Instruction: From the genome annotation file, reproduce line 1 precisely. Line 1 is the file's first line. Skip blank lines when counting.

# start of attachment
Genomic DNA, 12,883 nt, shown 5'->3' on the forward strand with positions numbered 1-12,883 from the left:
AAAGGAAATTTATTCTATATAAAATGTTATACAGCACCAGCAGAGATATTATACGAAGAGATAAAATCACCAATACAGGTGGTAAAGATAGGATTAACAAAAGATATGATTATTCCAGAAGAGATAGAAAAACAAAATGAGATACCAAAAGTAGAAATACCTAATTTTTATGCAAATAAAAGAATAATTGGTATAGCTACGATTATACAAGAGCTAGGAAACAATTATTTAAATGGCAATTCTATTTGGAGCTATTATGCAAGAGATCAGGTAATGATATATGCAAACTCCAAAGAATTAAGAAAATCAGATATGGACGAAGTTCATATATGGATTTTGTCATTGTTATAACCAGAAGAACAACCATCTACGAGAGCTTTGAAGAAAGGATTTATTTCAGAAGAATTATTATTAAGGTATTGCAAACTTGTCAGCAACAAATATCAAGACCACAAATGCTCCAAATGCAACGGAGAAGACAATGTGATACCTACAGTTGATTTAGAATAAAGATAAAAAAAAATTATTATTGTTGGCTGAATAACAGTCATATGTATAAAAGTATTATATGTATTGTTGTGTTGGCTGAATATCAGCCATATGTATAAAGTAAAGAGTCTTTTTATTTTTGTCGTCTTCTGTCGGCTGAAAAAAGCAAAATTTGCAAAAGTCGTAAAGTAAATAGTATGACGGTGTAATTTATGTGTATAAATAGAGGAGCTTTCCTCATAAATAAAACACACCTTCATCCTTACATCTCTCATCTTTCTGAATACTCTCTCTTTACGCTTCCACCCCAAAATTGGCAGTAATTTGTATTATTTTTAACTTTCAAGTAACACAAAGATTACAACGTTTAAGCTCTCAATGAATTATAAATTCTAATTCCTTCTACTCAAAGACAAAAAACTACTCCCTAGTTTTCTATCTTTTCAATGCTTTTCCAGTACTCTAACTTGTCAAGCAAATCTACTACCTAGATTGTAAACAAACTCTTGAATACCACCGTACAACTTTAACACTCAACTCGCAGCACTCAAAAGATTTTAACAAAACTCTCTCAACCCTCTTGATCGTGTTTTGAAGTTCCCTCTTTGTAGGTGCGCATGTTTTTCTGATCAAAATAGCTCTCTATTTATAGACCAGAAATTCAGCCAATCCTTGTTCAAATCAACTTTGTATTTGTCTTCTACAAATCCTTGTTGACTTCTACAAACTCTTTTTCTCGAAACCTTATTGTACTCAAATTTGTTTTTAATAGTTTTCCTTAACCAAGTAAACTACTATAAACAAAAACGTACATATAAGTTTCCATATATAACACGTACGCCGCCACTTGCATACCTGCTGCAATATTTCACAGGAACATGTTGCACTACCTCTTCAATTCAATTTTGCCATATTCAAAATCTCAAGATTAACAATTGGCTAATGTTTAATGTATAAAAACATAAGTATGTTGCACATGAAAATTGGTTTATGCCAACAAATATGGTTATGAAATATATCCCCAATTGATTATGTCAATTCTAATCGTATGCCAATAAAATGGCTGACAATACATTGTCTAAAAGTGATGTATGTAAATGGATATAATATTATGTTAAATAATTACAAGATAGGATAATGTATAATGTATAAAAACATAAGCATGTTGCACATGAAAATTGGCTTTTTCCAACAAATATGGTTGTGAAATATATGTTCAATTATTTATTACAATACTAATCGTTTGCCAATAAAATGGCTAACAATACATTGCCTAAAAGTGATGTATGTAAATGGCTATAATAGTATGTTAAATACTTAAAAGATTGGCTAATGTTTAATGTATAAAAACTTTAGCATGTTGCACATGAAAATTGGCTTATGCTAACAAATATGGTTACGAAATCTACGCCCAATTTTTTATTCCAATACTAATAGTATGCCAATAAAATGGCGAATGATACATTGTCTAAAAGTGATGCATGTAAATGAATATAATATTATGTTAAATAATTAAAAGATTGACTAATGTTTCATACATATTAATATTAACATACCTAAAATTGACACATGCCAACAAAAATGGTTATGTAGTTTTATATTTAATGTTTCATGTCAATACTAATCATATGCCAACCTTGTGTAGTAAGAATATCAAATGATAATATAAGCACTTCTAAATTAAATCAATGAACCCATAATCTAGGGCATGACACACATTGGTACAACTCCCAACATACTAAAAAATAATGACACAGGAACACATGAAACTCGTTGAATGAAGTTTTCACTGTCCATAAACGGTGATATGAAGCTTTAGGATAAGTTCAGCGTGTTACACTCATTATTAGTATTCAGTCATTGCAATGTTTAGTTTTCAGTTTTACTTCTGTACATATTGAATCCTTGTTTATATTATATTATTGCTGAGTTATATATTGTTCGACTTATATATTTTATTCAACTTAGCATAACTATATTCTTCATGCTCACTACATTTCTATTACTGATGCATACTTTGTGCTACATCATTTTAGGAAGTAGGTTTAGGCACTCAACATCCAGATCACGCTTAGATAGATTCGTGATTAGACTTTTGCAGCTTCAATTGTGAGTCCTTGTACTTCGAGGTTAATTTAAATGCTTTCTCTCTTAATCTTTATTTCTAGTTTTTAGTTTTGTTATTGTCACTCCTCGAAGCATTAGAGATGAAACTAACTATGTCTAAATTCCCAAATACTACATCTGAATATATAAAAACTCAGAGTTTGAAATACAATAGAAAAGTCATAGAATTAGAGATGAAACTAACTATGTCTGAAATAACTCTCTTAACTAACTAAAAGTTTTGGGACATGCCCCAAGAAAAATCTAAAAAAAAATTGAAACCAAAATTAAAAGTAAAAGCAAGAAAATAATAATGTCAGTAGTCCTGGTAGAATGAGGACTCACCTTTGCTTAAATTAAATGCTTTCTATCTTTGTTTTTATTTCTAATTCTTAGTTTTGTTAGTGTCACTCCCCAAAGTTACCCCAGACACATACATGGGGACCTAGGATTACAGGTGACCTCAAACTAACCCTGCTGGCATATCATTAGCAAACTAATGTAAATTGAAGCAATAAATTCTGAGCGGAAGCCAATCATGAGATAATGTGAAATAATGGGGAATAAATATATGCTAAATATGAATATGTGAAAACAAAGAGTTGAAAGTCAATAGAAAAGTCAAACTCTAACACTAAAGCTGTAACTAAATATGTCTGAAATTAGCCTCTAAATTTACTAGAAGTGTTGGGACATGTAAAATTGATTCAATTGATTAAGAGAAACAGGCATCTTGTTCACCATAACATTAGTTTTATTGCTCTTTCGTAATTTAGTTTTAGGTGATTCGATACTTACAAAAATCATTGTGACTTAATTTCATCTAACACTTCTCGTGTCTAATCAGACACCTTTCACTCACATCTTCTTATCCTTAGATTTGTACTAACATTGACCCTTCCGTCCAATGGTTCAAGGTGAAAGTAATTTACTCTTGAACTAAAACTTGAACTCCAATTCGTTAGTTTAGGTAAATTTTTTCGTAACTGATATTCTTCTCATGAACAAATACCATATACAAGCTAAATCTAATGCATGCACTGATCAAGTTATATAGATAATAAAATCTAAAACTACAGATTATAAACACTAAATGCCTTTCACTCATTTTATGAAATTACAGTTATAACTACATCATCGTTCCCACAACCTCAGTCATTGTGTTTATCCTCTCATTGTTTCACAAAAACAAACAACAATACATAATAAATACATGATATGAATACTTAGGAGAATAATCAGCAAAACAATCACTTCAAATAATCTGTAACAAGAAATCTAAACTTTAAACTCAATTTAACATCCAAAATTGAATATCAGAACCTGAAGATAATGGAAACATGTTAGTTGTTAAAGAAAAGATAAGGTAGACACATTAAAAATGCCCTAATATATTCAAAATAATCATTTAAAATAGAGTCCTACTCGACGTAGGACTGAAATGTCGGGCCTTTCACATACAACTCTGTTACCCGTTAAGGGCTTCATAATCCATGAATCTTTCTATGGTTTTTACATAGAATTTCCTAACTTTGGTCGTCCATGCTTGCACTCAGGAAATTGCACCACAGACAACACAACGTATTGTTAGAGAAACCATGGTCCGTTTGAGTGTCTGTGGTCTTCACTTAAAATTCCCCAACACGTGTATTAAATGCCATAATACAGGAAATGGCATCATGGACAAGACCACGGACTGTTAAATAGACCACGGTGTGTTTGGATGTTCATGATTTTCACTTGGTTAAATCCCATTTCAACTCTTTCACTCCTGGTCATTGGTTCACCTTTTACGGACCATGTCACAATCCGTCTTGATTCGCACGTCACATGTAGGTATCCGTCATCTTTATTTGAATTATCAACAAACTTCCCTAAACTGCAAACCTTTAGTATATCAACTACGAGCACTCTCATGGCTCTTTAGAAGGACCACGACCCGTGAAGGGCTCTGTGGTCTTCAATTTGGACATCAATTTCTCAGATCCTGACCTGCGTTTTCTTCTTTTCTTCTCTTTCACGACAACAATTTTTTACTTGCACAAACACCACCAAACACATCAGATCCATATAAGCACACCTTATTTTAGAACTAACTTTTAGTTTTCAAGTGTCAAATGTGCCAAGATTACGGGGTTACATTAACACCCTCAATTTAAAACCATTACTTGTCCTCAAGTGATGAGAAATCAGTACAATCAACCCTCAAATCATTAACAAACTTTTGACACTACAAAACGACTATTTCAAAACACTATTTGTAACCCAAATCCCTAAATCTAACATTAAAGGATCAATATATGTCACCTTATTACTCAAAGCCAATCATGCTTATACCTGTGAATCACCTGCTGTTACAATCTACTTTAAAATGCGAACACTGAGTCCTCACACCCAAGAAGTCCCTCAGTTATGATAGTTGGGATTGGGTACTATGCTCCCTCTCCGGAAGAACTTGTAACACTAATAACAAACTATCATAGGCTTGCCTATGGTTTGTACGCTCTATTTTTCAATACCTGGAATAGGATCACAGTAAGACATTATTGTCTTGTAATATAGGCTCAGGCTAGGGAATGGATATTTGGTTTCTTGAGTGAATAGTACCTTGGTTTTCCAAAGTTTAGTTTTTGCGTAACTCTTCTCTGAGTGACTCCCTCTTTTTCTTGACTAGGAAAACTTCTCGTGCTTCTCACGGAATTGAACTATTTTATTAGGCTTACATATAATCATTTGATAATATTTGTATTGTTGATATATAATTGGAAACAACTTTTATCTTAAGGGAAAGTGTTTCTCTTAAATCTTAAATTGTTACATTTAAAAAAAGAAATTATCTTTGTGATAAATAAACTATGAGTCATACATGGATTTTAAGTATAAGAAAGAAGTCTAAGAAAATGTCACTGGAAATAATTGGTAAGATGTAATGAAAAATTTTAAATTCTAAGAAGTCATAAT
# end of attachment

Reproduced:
Genomic DNA, 12,883 nt, shown 5'->3' on the forward strand with positions numbered 1-12,883 from the left: